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Polish gov't minister warns of heightened cybersecurity risks ahead of EU elections

23.05.2024 19:30
Poland's digital affairs minister has issued a stern warning about an expected surge in cyberattacks from Russia in the next two weeks, aimed at destabilizing the upcoming European Union elections.
Krzysztof Gawkowski
Krzysztof GawkowskiPrzemysław Chmielewski/Polskie Radio

Speaking on Thursday, Krzysztof Gawkowski said that these attacks are likely to focus on spreading disinformation and targeting critical infrastructure.

He highlighted ongoing increases in cyber threats by Russian or Belarusian entities.

In response, Poland has ramped up its cybersecurity measures, including enhanced coordination and a joint cybersecurity operations center for various security services, he said.

The warning comes against increasing cyber threats to Poland and other European countries.

Gawkowski, who also serves as the government commissioner for cybersecurity, reported a 100-percent increase in hacking attacks year-on-year, emphasizing the scale and seriousness of the threat.

His comments, following a meeting of EU digital ministers in Brussels where potential attacks were a key topic of discussion, were made during an interview with private Polish broadcaster Radio Zet.

According to Gawkowski, the expected peak in cyber activity directed at Poland and Europe from Russia will be the most significant in five years.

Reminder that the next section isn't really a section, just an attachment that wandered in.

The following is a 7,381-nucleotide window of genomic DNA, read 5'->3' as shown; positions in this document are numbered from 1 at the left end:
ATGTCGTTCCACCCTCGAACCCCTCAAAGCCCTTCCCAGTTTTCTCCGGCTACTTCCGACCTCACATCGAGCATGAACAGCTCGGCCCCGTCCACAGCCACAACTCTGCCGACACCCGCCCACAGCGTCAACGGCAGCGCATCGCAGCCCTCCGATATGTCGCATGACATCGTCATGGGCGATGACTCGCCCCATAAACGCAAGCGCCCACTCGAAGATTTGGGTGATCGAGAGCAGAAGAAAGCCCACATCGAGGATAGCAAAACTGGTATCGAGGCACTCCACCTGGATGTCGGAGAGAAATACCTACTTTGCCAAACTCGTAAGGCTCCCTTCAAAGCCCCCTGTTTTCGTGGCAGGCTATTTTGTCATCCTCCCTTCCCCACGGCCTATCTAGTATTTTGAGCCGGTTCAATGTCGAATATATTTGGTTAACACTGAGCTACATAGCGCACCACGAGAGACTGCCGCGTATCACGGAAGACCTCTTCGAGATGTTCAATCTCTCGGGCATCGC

"In the next two weeks, there will be the highest level of activity related to various types of cyber acts against Poland and Europe, directed from Russia and the largest in five years," he warned.

Russia aims to destabilize the situation ahead of the EU elections in member states, according to officials across Europe.

"Poland is undoubtedly on the front line of this cyber front," Gawkowski said, listing "two key areas: disinformation and attacks directed at critical infrastructure."

While Poland has developed robust cybersecurity defenses, Gawkowski stressed the importance of vigilance among citizens, cautioning that the government's protection is robust but not infallible.

"The state protects you, but you must also be cautious," he advised, highlighting the shared responsibility in facing these threats.

Gawkowski said earlier this month that Poland was "in a state of cyber Cold War with Russia" and urged large social media platforms to strengthen their safety procedures.


Source: PAP